Frombork is a small town (only about 2 500 inhabitants) situated on the Vistula Lagoon, about 1-hour drive east of Gdansk. In the early 16th century, it was the residence of the astronomer Nicolaus Copernicus, who was buried in the Frombork Basilica. Most things to see or do in Frombork are somehow related to the great astronomer.
But except for places to see in Frombork itself, the town is also a good starting point to visit nearby places: Braniewo, Elblag, Tolkmicko, or walk on nearby touristic trails.
Getting to Frombork from Gdansk
Gdansk to Frombork by bus
4 direct buses are going from Gdansk bus station to Frombork, the first at 9.50 am, the last at 5.45 pm. The ticket costs about 30-40 PLN and the journey lasts about 1,5-2 hours depending on the bus. Unfortunately, there are no return buses that would allow you to spend the day in Frombork and return in the evening.
Another option is to take a bus from Gdansk to Elblag (very frequent) and then from Elblag to Frombork (very frequent, too). This would allow you to make a round trip in one day.
Gdansk to Frombork by car
This would allow you to make a day trip, as the journey lasts about one hour. Beware, that the road going through Jedrychowo and Baranowka is narrow and in bad condition. It is better to take the one that goes through Milejewo and Pogrodzie.
Things to see in Frombork
Frombork Basilica of the Assumption of the Blessed Virgin Mary and St. Andrew
The original cathedral was completed in 1288 and was made of timber. It was replaced in 1388 with a brick and stone church, which was later expanded by adding chapels and a tower. The cathedral was heavily damaged during the Second World War but was reconstructed after the war ended.
Nicolaus Copernicus grave in Frombork Basilica
Nicolaus Copernicus was a canon in Frombork and worked here, although his workshop does not exist now. He wrote his epochal work, “De revolutionibus orbium coelestium” in Frombork. Copernicus died in Frombork at the age of 70 and was buried in the cathedral.
The first search of Copernicus’s grave was carried on at the beginning of the 19th century, but all attempts were unsuccessful. The historians weren’t even sure whether the grave was in Frombork or Torun. That was until 2005 when they found a skeleton of a man in his 60-70. Based on the skull, the face was reconstructed and compared with the face in Copernicus’s portraits. Thus, they estimated the certainty of having found the grave of Copernicus at 97%.
Then, history gave the scientists a helping hand. Nicolaus Copernicus owned the book of Johannes Stöffler, Calendarium romanum magnum for 25 years. After his death, the book was donated to the Warmia library and then robbed by Swedes in the 17th century. It is now being kept in the Uppsala library. As the book was in Copernicus’s possession for a very long time, scientists decided to look for any biological traces that might have been left by Copernicus. Thus, they found a hair in the book. They compared the DNA from the hair with the DNA from the bones of the skeleton, giving 100% certainty of the location of Copernicus’s grave.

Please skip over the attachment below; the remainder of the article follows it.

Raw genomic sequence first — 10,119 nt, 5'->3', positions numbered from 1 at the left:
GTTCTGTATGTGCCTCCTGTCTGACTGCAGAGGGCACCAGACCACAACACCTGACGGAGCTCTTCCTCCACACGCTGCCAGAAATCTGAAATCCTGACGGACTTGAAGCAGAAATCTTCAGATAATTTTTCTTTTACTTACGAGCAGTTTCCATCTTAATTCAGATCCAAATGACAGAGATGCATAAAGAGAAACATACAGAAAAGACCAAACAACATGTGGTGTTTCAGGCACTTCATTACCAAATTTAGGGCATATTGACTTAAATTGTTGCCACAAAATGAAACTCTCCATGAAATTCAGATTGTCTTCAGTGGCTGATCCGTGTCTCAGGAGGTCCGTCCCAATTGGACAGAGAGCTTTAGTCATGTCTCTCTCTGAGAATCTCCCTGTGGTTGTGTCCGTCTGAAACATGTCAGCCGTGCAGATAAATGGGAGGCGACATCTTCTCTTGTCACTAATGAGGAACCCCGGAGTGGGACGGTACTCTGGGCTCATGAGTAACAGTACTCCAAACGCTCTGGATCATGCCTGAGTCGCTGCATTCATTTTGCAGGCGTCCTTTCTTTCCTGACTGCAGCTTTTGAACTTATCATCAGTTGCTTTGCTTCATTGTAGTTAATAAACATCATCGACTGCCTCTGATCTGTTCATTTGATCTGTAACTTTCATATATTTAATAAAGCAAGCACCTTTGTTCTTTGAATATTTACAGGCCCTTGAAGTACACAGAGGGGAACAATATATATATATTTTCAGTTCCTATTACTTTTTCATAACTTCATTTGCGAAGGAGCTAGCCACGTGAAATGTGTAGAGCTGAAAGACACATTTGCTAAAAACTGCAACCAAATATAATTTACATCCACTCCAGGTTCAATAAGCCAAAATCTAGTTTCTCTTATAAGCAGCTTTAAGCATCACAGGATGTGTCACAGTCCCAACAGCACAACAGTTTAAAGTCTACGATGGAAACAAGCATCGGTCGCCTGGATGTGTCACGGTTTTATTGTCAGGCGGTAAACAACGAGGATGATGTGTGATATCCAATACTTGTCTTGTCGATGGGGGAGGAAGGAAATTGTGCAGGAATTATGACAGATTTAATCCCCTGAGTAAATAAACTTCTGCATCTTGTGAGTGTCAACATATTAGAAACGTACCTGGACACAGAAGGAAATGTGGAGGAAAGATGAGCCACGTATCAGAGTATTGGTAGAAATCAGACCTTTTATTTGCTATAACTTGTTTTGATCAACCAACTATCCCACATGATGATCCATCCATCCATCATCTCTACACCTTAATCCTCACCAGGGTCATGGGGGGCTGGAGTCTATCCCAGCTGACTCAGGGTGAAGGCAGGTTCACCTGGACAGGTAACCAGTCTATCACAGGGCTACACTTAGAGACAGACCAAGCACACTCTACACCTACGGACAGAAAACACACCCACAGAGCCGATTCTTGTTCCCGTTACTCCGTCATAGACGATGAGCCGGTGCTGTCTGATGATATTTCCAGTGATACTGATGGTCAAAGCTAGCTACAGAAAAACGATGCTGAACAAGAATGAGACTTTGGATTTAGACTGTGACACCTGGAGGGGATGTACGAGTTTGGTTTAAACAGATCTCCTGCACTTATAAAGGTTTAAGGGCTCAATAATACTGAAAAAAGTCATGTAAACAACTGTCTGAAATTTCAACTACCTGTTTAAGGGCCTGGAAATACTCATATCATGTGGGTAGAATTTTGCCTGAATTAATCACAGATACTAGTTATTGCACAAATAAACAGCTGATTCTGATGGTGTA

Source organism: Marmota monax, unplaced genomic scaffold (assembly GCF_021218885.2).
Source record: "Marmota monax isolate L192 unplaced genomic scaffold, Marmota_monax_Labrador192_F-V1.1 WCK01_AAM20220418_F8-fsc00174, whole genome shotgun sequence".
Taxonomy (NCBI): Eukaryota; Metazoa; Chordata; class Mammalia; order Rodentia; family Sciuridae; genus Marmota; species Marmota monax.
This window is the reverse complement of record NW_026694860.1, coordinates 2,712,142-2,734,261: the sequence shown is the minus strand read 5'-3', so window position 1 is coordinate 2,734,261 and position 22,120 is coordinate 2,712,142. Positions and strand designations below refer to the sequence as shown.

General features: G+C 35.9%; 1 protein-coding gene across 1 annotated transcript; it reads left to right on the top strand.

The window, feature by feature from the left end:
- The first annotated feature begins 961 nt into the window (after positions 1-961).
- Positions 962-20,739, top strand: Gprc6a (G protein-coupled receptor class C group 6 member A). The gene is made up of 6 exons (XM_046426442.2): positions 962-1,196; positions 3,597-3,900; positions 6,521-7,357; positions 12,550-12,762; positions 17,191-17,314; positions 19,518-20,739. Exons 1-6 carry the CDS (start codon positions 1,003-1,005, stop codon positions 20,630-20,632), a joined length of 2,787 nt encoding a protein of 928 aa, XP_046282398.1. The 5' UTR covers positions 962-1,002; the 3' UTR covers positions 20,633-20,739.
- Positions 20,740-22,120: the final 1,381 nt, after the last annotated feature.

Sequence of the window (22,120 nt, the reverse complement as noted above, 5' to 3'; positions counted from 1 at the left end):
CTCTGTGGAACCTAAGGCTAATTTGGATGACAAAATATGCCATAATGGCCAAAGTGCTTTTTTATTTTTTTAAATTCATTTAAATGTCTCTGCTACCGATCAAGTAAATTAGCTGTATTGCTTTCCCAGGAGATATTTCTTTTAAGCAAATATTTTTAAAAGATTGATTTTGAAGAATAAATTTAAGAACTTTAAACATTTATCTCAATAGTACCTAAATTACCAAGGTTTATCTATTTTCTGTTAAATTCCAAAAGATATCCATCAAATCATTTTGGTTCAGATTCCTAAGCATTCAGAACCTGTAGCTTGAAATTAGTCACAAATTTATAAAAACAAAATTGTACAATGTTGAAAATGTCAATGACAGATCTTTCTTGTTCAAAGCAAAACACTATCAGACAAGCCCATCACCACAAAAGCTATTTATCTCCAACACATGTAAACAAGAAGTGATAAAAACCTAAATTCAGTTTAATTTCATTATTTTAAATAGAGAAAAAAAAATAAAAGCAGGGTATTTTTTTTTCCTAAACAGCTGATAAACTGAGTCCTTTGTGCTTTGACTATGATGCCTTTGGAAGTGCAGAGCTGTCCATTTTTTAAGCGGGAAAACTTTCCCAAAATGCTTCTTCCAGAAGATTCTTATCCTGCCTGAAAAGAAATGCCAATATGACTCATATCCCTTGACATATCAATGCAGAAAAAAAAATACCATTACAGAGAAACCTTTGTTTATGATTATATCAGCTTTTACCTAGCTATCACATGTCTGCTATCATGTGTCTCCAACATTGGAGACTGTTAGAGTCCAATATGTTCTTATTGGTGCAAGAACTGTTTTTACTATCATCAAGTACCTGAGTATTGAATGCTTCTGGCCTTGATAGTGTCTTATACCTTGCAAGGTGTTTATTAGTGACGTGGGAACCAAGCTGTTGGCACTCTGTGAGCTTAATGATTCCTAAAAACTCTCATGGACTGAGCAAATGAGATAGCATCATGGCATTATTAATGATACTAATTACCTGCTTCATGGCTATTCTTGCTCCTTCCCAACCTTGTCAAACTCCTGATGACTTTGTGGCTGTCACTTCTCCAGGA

Now, Copernicus;’s epitaph is presented in the cathedral, with a view of Copernicus’s coffin.
A ticket to visit Frombork Cathedral costs 14 PLN (reduced price 11/8 PLN, children under 6 – free). If you happen to visit the Cathedral during the organ presentation (11.30 am, 1 pm, 3 pm) you’ll be charged 18 PLN. You can buy tickets on-site or online (Polish only website).
Nicolaus Copernicus Museum in Frombork
Within the cathedral walls, Copernicus Museum was opened in the Former Bishop’s Palace. Although many people think so, this is not the place where Copernicus lived or worked. The museum gives insight into Copernicus’s life and work.
The Copernicus Museum has one more department, about 400 meters away from Cathedral Hill. The Department of the History of medicine, located in the former hospital, presents the history of medicine and pharmacy, including historical equipment, instruments, books and other objects. Some of them may be not appropriate for children to see.
Tickets to any department cost 13 PLN (9 PLN reduced). A combined ticket to both departments costs 20 PLN (14 PLN reduced).
Planetarium and Radziejowski’s Tower
Radziejowski Tower is the highest tower within the Cathedral Hill walls. Its bottom level is formed in the shape of an octagon, while the upper part is square-shaped. It was built as a military object, and its walls are 7 meters thick. For some time it served as the bell tower of Frombork Cathedral. Its reconstruction after the Second World War is considered one of the best post-war conservation works in Poland.
The lower part of the tower now serves as a Planetarium, while the upper is the viewing point, the highest in Frombork. It’s worth visiting both. On your way to the top, you will see the Foucault pendulum.
A ticket to visit the tower costs 14 PLN (8 PLN reduced). A ticket to the Frombork Planetarium show costs 13 PLN (9 PLN reduced). The show lasts about 30 minutes.
The Water Tower stands below Cathedral Hill, towards the marina and harbour. This is the oldest water tower in Poland. It used to supply water to Cathedral Hill. Now it serves as a cafe and viewing point, but there is also a small museum presenting the way the tower functioned. You can buy tickets in a small souvenir shop at the bottom of the tower. You may also ask there to borrow binoculars.